On the face of it, our story is the tale of a journey to launch the first organic baby-food company in the United States. While of course true, our inspiration soared beyond baby food to a grander, multidimensional imagining, an imagining where the face of agriculture was transformed and the chemically dependent agribusiness paradigm was reduced in its prominence.

We envisioned a world where organic foods would become dominant, with an organic avenue right through the mainstream food thoroughfare. And in our dreams organic baby food would be a catalyst for that paradigm shift: a shift that would support and protect our fragile ecosystems, safeguard farm workers and their families, and walk the talk about doing right by those who are most vulnerable and precious to us?our children.


Truly, these twin brothers are brilliant! Many people I know, including family members, only began their journey into organic food (which eventually leads to a greener lifestyle in general) when their first child was born. After feeding this pure little being the best food on earth (breastmilk) parents approach chemically-grown solid food with hesitation and trepidation. Earth's Best, found in almost every grocery store in America, offers an affordable, organic option. Thanks to the Koss brothers, an organic revolution really did begin with the babies!


Disclosure: I was sent free samples of these products to review. No prior assurances were given as to whether the review be positive or negative.

Jennifer Lance at Permalink social bookmarking

April 7, 2010

Really Natural Books: Animal Factory

Animal Factory: The Looming Threat of Industrial Pig, Dairy, and Poultry Farms to Humans and the Environment by David Kirby is an eye-opening, informative account of how factory farming is negatively affecting our health and environment. I have not read this book cover to cover at the time of this review, but I am very impressed at its thoroughness and message.

Animal Factory is a thoroughly-researched piece of investigative journalism, in which Kirby sets out to approach factory farms differently from 'Fast Food Nation' or 'Eating Animals'. As his powerful and provocative books shows, the supermarket price of milk, pork, steak and chicken do not reflect the actual costs of mass-producing meat and dairy, which are passed on the to surrounding communities, including:

  • Airborne feces sprayed by farms, covering neighboring homes, fields, and towns

  • Recalls of dangerous meats, fruits, and vegetables caused by farm pathogens

  • Increasing public health crises, including asthma and MRSA infection, and possibly swine flu and leukemia and other cancers in communities adjacent to these farms

  • High levels of feces and nitrates in public water supplies near these farms. The New York Times recently reported that "19.5 million Americans fall ill each year from drinking water contaminated with parasites, bacteria or viruses." (9/15/09)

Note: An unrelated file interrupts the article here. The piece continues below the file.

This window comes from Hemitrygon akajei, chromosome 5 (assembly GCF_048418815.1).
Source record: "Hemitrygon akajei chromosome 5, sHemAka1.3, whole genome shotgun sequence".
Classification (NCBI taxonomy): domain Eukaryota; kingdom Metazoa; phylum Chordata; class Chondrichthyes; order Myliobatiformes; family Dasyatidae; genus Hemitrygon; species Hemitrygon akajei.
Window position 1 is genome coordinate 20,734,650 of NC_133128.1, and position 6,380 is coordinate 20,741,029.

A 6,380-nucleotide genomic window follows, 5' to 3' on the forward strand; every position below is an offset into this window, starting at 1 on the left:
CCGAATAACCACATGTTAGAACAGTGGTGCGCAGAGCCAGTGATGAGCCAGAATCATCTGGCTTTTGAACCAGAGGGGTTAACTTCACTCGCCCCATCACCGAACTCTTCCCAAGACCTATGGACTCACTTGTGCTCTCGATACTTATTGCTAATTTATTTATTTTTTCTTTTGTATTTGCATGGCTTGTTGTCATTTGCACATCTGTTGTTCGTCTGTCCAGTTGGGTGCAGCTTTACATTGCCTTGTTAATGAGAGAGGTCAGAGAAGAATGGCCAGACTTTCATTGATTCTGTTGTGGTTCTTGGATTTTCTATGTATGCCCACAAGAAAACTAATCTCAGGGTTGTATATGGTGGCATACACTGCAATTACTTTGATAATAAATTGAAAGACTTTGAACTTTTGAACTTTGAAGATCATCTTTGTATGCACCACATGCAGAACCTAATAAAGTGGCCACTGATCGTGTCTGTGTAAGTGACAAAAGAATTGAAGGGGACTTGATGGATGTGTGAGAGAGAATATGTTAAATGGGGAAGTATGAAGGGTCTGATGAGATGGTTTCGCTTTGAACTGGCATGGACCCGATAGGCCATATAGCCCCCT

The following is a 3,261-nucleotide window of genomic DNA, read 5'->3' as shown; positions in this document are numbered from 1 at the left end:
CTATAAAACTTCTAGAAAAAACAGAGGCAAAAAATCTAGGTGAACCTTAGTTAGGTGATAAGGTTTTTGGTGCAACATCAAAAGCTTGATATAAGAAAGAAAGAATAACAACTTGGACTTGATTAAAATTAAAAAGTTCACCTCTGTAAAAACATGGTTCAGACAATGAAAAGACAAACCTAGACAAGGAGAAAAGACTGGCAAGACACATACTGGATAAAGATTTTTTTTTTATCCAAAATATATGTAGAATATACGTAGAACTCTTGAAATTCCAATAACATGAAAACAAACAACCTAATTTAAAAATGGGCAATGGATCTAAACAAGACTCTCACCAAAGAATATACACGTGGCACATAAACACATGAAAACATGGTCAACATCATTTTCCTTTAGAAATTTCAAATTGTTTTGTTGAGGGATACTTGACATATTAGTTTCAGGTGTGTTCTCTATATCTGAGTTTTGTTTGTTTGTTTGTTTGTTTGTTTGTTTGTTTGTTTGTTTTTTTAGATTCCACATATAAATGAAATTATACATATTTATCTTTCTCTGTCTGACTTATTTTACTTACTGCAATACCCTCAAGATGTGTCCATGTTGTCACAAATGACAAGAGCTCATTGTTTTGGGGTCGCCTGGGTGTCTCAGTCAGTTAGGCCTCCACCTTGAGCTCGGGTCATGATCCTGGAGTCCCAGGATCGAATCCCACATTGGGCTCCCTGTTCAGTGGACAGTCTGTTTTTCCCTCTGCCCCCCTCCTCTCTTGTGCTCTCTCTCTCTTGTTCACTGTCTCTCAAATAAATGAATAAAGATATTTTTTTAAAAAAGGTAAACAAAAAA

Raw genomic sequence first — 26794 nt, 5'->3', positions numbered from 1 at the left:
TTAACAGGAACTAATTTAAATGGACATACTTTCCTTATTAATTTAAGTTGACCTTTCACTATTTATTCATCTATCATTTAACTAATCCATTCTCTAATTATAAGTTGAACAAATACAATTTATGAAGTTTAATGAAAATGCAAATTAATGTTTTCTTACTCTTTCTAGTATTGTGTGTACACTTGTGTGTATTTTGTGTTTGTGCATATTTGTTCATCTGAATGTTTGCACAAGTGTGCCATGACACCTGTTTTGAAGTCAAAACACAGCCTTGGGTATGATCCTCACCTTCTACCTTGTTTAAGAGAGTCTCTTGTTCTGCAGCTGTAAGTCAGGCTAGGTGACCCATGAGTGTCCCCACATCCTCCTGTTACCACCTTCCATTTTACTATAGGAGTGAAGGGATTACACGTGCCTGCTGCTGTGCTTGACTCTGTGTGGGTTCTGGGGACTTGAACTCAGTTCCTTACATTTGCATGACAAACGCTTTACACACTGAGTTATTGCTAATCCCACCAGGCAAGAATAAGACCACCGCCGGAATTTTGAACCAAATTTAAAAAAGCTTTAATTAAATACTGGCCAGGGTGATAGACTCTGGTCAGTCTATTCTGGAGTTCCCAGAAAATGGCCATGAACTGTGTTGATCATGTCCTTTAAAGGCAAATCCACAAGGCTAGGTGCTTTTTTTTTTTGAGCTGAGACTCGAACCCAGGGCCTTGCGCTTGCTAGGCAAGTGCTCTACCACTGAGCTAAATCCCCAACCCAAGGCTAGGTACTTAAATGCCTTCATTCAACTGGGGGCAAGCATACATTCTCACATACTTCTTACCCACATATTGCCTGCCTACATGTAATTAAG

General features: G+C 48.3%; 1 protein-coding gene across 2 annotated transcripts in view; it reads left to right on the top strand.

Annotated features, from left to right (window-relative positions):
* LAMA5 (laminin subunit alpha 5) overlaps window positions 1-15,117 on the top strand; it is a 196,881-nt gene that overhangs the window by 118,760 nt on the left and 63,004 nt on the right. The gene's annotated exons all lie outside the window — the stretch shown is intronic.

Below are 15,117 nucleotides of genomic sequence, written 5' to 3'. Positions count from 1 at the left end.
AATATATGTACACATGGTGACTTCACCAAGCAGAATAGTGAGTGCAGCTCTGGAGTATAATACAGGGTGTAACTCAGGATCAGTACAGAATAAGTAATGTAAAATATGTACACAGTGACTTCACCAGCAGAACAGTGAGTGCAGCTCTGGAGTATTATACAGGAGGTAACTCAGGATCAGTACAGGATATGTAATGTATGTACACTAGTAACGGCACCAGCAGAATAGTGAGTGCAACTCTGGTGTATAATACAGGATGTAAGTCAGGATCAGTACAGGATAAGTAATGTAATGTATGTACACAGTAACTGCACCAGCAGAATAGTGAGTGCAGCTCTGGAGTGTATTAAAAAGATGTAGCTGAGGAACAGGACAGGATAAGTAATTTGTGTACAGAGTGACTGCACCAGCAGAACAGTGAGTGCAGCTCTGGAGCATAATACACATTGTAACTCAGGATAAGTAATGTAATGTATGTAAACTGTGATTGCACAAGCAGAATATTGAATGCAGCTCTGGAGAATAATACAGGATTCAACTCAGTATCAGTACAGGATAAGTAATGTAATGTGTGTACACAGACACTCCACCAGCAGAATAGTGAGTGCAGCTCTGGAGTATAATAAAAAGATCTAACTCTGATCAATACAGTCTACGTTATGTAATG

• Massive fish kills in local waters from pig and cow manure lagoon spills

  • Immense costs to clean up hazardous farms, absorbed by taxpayers or individual farmers, rather than by the corporations that profit from such practices

  • Dead zones spreading miles out to sea, where marine life is suffocated by algae growth stimulated in part by factory farm pollution


In Animal Factory, Kirby follows three American families in different regions of the US, whose lives have been utterly changed by Concentrated Animal Feeding Operations, or CAFOs. Weaving complex science, politics, business, and the lives of everyday people, Kirby documents a crisis that has reached a critical juncture in the history of human health and our larger global environment.

I like how Kirby tracks factory farms affect on families, as it gives a human touch to a story that is truly overwhelming to contemplate.

As a vegetarian, my life is still affected by factory animal farms. No one is immune. We must support local, traditional farms as consumers to really bring about change, as well as make sure our politicians are aware of the consequences of factory farming. Anyone that has visited or driven by a large factory farm, like Harris Ranch on I-5 in California, knows, the situation is not good for animals or humans.


Disclosure: I was sent free samples of these products to review. No prior assurances were given as to whether the review be positive or negative.

Jennifer Lance at Permalink social bookmarking

Mailing List
Enter your Email


Powered by FeedBlitz
Subscribe - RSS

facebook_badge.jpg twitter_badge.jpg

Site Navigation

Visit our other properties at Blogpire.com!

Recent Reviews
welcomeArchives

EcoPire

This weblog is licensed under a Creative Commons License.
Powered by
Movable Type 6.2.4
All items Copyright © 1999-2016 Blogpire Productions. Please read our Disclaimer and Privacy Policy